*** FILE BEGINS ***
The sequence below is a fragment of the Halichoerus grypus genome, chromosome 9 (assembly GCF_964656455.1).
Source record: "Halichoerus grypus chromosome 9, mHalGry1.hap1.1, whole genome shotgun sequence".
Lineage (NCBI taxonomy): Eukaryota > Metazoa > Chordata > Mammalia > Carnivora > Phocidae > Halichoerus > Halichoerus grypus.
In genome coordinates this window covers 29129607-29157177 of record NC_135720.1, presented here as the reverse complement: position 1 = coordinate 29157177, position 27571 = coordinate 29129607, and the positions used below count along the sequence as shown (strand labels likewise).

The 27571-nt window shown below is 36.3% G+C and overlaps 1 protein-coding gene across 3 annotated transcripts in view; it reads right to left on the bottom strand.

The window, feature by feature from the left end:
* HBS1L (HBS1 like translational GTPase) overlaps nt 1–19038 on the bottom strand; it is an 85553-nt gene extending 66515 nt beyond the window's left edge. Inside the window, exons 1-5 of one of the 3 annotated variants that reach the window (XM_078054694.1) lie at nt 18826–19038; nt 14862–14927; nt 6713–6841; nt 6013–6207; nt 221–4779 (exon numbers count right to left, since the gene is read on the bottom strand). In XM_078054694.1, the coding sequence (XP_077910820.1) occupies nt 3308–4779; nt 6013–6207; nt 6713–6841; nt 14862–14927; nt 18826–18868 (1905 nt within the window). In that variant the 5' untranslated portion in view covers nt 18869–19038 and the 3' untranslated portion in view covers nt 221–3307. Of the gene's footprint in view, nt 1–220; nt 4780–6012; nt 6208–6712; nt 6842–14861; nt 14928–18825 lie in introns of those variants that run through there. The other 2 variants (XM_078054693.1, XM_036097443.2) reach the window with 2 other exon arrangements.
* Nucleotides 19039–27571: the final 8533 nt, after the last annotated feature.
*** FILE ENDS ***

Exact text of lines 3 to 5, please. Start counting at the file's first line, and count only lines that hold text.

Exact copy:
Lineage (NCBI taxonomy): Eukaryota > Metazoa > Chordata > Mammalia > Carnivora > Phocidae > Halichoerus > Halichoerus grypus.
In genome coordinates this window covers 29129607-29157177 of record NC_135720.1, presented here as the reverse complement: position 1 = coordinate 29157177, position 27571 = coordinate 29129607, and the positions used below count along the sequence as shown (strand labels likewise).

The 27571-nt window shown below is 36.3% G+C and overlaps 1 protein-coding gene across 3 annotated transcripts in view; it reads right to left on the bottom strand.